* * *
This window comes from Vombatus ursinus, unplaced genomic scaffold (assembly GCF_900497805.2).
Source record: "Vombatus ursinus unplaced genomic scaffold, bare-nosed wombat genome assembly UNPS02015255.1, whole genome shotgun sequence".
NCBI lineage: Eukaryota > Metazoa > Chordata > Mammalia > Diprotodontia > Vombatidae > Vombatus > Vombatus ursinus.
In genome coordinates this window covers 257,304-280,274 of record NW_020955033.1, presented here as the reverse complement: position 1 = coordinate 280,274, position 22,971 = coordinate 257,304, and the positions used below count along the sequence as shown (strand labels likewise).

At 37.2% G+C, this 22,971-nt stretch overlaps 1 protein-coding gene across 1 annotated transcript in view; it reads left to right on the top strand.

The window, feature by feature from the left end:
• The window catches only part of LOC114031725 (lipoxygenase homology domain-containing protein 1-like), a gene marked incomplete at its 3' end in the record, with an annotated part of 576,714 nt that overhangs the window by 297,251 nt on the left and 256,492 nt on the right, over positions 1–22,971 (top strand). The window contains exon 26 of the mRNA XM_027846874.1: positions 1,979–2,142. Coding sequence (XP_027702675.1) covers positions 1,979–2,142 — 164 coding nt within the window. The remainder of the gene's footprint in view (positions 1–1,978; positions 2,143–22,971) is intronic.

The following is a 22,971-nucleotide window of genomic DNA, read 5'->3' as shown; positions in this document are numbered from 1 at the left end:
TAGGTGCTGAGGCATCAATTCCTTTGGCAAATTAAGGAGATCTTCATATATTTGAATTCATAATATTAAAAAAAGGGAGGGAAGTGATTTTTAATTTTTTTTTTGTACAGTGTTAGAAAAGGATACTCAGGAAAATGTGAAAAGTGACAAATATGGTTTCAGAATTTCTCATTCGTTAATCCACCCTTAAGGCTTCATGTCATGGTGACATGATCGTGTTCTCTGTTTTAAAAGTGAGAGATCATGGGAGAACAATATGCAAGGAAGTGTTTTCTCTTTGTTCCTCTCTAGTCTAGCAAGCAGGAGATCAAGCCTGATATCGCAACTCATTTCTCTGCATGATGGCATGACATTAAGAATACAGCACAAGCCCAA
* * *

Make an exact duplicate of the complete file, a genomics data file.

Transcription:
This window comes from Vombatus ursinus, unplaced genomic scaffold (assembly GCF_900497805.2).
Source record: "Vombatus ursinus unplaced genomic scaffold, bare-nosed wombat genome assembly UNPS02015255.1, whole genome shotgun sequence".
NCBI lineage: Eukaryota > Metazoa > Chordata > Mammalia > Diprotodontia > Vombatidae > Vombatus > Vombatus ursinus.
In genome coordinates this window covers 257,304-280,274 of record NW_020955033.1, presented here as the reverse complement: position 1 = coordinate 280,274, position 22,971 = coordinate 257,304, and the positions used below count along the sequence as shown (strand labels likewise).

At 37.2% G+C, this 22,971-nt stretch overlaps 1 protein-coding gene across 1 annotated transcript in view; it reads left to right on the top strand.

The window, feature by feature from the left end:
• The window catches only part of LOC114031725 (lipoxygenase homology domain-containing protein 1-like), a gene marked incomplete at its 3' end in the record, with an annotated part of 576,714 nt that overhangs the window by 297,251 nt on the left and 256,492 nt on the right, over positions 1–22,971 (top strand). The window contains exon 26 of the mRNA XM_027846874.1: positions 1,979–2,142. Coding sequence (XP_027702675.1) covers positions 1,979–2,142 — 164 coding nt within the window. The remainder of the gene's footprint in view (positions 1–1,978; positions 2,143–22,971) is intronic.

The following is a 22,971-nucleotide window of genomic DNA, read 5'->3' as shown; positions in this document are numbered from 1 at the left end:
TAGGTGCTGAGGCATCAATTCCTTTGGCAAATTAAGGAGATCTTCATATATTTGAATTCATAATATTAAAAAAAGGGAGGGAAGTGATTTTTAATTTTTTTTTTGTACAGTGTTAGAAAAGGATACTCAGGAAAATGTGAAAAGTGACAAATATGGTTTCAGAATTTCTCATTCGTTAATCCACCCTTAAGGCTTCATGTCATGGTGACATGATCGTGTTCTCTGTTTTAAAAGTGAGAGATCATGGGAGAACAATATGCAAGGAAGTGTTTTCTCTTTGTTCCTCTCTAGTCTAGCAAGCAGGAGATCAAGCCTGATATCGCAACTCATTTCTCTGCATGATGGCATGACATTAAGAATACAGCACAAGCCCAA